It was a big celebration, a golden milestone in the blue ribbon schools cricket match in Sri Lanka. The Royal-Thomian, known as the Battle of the Blues, was celebrating its centenary encounter.
Since its inception, this big match has been played with so much pride and passion, and with a tradition of its own – much to the celebration and enjoyment of both schools, players, old boys and their families and friends. The camaraderie, the spirit and the gamesmanship are seen at their best among the players and spectators alike during those two days. In celebration of the hundredth year, the organisers turned the 1979 match into a big carnival, and play was extended to three days – the very first time a Sri Lanka school cricket match was to be played over three days, and it has continued thus since then. Many events were lined up before and after the game. Then President of Sri Lanka, the late J.R. Jayawardena, who was an Old Royalist and played in this series, hosted both teams for a dinner at his official residence.
Royalist were enjoying a fine season in ’79 and they were tipped as the favourites going into the Battle of the Blues. They were unbeaten, secured five outright wins before the big match and were captained by Ranjan Madugalle, later to be Sri Lanka captain and now ICC Chief of Match Referees. He was serving his second tenure at the helm, a very rare feat at Royal College and by then Ranjan was already captain of the Sri Lanka under-19 schools cricket team too. In the long history of Royal College, very few had the privilege of captaining the Reid Avenue side for two consecutive years, or more. The Previous instance was when N. Kandiah captained Royal College in 1928 and 1929.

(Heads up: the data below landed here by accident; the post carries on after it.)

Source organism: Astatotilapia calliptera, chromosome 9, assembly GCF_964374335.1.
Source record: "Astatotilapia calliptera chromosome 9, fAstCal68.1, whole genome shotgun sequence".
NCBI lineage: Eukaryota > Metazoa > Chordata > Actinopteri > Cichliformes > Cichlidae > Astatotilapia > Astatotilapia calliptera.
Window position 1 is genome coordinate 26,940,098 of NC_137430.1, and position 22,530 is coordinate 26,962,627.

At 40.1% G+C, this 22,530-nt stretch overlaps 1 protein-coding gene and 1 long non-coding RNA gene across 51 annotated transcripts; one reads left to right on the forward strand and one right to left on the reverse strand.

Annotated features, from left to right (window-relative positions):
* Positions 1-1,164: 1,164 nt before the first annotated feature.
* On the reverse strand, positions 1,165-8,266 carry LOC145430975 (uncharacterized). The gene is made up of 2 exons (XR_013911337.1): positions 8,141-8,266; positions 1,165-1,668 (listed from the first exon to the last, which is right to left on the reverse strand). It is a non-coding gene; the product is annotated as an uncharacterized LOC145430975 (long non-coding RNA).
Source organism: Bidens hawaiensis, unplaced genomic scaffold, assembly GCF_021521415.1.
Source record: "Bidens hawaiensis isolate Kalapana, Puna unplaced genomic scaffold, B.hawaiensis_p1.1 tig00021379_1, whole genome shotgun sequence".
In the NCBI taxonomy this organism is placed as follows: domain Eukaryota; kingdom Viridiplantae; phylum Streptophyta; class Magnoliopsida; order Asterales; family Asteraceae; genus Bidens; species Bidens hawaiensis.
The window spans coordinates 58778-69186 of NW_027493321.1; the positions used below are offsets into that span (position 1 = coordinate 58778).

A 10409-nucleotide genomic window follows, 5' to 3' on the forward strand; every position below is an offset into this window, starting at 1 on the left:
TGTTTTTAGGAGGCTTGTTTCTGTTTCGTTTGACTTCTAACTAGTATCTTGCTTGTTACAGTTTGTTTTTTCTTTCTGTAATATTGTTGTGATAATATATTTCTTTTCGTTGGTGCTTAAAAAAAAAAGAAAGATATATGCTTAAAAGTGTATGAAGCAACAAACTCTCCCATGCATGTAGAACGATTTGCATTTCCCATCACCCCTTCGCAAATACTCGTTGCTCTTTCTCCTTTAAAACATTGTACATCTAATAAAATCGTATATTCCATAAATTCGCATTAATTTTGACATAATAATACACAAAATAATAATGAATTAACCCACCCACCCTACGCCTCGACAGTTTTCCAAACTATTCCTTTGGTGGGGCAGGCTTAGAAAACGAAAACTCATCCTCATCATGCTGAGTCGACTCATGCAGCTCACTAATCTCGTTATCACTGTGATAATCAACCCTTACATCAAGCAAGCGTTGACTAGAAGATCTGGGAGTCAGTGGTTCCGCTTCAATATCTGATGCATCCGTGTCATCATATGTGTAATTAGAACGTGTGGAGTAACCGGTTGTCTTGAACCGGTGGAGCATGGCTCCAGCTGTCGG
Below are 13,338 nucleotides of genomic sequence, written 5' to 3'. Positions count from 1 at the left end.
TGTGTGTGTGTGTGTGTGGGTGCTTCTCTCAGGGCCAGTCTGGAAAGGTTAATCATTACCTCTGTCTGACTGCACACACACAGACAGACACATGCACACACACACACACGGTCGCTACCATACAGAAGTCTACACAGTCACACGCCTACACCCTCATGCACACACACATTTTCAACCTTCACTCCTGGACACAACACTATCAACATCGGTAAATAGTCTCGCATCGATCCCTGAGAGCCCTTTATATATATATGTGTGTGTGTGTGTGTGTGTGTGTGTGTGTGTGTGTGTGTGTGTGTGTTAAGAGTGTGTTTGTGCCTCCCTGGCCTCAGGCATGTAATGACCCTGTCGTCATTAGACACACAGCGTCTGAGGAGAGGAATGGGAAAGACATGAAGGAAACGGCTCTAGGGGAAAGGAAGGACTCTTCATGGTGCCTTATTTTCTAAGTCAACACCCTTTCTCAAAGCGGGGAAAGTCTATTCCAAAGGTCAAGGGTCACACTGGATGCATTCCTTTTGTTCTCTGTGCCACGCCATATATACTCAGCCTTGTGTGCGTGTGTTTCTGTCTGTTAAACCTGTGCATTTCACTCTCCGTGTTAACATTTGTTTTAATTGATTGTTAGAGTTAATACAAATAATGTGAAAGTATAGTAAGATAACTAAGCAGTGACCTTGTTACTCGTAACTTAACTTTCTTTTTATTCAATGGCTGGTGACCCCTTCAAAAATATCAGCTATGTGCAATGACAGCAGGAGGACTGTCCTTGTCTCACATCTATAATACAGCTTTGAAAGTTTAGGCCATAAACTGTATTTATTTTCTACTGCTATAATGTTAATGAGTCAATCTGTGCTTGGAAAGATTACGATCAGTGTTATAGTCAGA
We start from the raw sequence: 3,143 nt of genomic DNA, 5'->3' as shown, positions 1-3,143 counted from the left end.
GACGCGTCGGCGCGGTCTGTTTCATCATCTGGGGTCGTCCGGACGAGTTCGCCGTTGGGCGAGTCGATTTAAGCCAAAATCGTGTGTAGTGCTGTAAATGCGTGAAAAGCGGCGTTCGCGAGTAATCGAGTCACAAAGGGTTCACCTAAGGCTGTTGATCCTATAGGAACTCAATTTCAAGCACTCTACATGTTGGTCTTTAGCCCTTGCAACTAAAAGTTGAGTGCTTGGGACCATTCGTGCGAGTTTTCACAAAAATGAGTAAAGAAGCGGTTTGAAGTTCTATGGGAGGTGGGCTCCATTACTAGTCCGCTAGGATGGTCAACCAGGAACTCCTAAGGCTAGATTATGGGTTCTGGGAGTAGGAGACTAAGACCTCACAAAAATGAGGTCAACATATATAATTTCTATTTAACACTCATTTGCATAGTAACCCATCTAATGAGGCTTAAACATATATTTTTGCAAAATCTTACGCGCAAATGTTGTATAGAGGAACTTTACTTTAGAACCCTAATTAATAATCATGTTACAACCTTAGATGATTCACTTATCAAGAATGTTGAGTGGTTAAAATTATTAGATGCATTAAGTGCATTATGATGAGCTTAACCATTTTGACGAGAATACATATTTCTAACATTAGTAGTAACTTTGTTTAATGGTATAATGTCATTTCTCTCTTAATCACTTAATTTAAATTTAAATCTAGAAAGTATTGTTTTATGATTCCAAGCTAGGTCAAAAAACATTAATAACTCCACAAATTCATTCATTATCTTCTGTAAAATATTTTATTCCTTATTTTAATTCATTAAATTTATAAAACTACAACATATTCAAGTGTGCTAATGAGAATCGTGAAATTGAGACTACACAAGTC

Ranjan Madugalle was at his peak, with 1000 runs under his belt including a couple of centuries. The side included openers Haroon Musafer and C.P. Fernando, both with well over 500 runs, Pradeep Kariyawasam, Rohan Jurangpathy and another fine batsman, Sudath Pasqual, who later turned out for Sri Lanka. The Bowling attack was spearheaded by right-arm fast bowler Asantha de Mel who went on to represent Sri Lanka, and his partners were Rajiva Wijetunga and Sudat Pasqual. When it came to spin bowling, Royal College had the perfect combination and variation needed with Kesara de Costa, right-arm leg spin and Ajith de Alwis with his left-arm spin. M.N. Perera was the wicket-keeper.